10 questions to ask when viewing a property
When viewing a property to purchase, there are important questions you should ask yourself. You’ll probably already know quite a bit about the property. This will help you determine if the property is right for you and if you are getting a good deal.
These are some important questions to ask when viewing a property. Not every one of these questions will apply to you – but they’re all worth thinking about. Now, the only thing that’s left to do is find your dream home.
- How long has the property been on the market?
If the property has been on the market for six months or more, then you need to ask why. Is there a problem with it that you haven’t discovered yet but more savvy buyers spotted? Surveys will discover any potential problems but it’s better to find out before you get too attached to the idea of buying a property.
- Has there been much interest in the property?
If you really like a property, there’s no point wondering how many other people feel the same way as you. Ask how many viewings there have been and if any offers have been made. Choose a busy time to view the home, like a Saturday morning, and if other people are viewing before and after you then you know it’s popular. You should also ask what (if any) offers there have been so far – the estate agent will usually tell you although they cannot disclose the amounts.
- What’s the area like?
What are the schools like? What’s the crime rate like? A good question to ask your estate agent is ‘Would you be happy to live here?’ Make sure you do some independent research as well. Keep in mind that any house can be renovated but it can’t be moved.
- How long have the owners lived there?
If the owners are moving out after a short period, why? This is vitally important. The owner might just be moving to a different area or a bigger property, but there could be plenty of other reasons that are unappealing to you. Remember, sellers are legally obliged to divulge any disputes with neighbours.
- Have any major renovations been done recently?
If you don’t intend to have a full structural survey on the property make sure you find out about work that’s been recently undertaken and ask to see evidence, like builder’s receipts or guarantees. Make sure you can see planning permission for any recent works and consent of the freeholder (if applicable). If proper permission wasn’t obtained for an extension then you could have to tear it down. A fresh coat of paint could mean the sellers are covering cracks or damp. Lift rugs to make sure they’re not hiding anything unsightly. Be aware of the musty smell of damp.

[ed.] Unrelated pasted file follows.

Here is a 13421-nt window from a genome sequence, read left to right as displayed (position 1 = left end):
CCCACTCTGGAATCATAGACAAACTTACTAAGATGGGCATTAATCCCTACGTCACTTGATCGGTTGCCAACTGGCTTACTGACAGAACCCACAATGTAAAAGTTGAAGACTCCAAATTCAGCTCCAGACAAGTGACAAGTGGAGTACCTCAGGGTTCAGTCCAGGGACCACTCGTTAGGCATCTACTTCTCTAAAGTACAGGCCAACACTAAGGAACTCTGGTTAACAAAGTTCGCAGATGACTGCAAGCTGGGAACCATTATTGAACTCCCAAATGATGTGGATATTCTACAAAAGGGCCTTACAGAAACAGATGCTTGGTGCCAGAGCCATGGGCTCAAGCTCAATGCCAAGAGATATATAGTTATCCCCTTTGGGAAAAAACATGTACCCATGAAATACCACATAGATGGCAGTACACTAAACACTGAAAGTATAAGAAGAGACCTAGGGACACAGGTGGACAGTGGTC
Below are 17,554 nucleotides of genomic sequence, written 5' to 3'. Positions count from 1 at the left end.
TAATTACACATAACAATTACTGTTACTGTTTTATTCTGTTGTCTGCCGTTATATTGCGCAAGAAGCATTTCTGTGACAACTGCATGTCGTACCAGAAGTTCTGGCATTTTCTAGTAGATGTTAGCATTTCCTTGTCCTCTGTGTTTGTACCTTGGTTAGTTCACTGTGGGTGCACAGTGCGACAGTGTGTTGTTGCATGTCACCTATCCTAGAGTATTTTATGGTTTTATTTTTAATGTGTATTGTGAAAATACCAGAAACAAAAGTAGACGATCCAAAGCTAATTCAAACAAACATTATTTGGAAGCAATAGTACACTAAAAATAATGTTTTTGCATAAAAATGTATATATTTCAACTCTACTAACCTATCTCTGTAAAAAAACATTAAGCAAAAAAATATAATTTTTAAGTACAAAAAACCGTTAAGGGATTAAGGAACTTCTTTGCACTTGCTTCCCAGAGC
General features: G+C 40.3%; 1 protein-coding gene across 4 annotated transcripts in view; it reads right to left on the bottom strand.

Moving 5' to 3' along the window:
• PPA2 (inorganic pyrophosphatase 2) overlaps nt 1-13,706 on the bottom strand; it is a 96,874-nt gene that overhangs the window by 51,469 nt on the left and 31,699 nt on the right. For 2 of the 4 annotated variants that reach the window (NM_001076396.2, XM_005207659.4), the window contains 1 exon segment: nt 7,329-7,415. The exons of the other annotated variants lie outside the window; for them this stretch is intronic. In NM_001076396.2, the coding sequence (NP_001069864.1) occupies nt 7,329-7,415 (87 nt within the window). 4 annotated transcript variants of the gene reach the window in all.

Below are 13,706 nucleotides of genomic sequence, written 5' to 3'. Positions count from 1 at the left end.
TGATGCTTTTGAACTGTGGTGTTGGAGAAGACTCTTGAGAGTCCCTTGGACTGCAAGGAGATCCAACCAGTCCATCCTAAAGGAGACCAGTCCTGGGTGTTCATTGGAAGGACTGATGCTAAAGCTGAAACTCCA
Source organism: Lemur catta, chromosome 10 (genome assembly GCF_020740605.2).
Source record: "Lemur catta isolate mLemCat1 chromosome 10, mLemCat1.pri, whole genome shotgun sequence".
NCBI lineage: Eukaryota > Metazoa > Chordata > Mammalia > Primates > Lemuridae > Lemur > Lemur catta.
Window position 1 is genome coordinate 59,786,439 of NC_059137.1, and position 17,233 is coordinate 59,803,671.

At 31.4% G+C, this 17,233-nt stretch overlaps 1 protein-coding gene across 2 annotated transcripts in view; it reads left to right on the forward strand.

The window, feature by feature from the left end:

- Is the property listed or in a conservation area?
This will show up during the conveyancing process but why wait until then? If you buy a listed property the changes you can make both outside and, in some cases, inside too can be restricted. And if the property is in a conservation area other restrictions may also apply.
- What’s the water pressure like?
Check the water pressure and plumbing. It may seem trivial but imagine waking up on the first morning in your new home to discover that the shower is a trickle. Check the taps and shower yourself as you’re looking around. These things may not make or break your decision but they’re recurring expenses that will add to the monthly cost of owning your new home and are important to think about.
- How much will your bills be?
Investigate how much the council tax and utility bills are and try to get an exact amount from the owners, if they are at the viewing, for monthly bills. Alternatively, you can ask the estate agent to ask the seller.
- What’s included in the sale?
Is the garden shed or greenhouse included? Are the fixtures and fittings? Exactly where does the boundary lie? Make sure you know what you’re getting for your money.
- Have the sellers found their next property?
When are they planning to move? Being in a chain can create complications as any delays or complications for the sellers will have a knock-on effect for you. The ideal situation is that the property is chain-free but, if not, knowing the sellers are organised and keen to move quickly can bode well for a quick and uncomplicated sale.
Another thing to find out is whether the property is leasehold or freehold. The listing will probably display this clearly. If the property is leasehold, how long is left on the lease? A short lease reduces the value of a property so you’ll need to extend when you come to resell. Is it possible to buy the freehold or a share of the freehold? How much is the service charge? Are there any issues with the management company?
Finally, which way does the property face? If you have a garden or terrace then you’ll want to make sure it gets the sun when you want it to – whether you like to wake up with the light streaming through the windows of your bedroom or you prefer sunny summer BBQs in the late afternoon.
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